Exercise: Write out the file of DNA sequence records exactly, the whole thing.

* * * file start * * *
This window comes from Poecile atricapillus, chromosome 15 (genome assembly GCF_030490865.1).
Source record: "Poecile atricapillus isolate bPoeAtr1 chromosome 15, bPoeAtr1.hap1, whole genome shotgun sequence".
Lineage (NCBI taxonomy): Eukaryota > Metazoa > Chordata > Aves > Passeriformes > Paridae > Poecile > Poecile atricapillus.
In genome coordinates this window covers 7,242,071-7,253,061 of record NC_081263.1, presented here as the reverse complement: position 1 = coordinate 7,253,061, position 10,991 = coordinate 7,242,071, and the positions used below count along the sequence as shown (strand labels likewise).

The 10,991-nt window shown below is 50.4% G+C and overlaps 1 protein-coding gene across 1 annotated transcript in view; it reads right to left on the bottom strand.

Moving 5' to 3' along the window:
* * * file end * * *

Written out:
This window comes from Poecile atricapillus, chromosome 15 (genome assembly GCF_030490865.1).
Source record: "Poecile atricapillus isolate bPoeAtr1 chromosome 15, bPoeAtr1.hap1, whole genome shotgun sequence".
Lineage (NCBI taxonomy): Eukaryota > Metazoa > Chordata > Aves > Passeriformes > Paridae > Poecile > Poecile atricapillus.
In genome coordinates this window covers 7,242,071-7,253,061 of record NC_081263.1, presented here as the reverse complement: position 1 = coordinate 7,253,061, position 10,991 = coordinate 7,242,071, and the positions used below count along the sequence as shown (strand labels likewise).

The 10,991-nt window shown below is 50.4% G+C and overlaps 1 protein-coding gene across 1 annotated transcript in view; it reads right to left on the bottom strand.

Moving 5' to 3' along the window: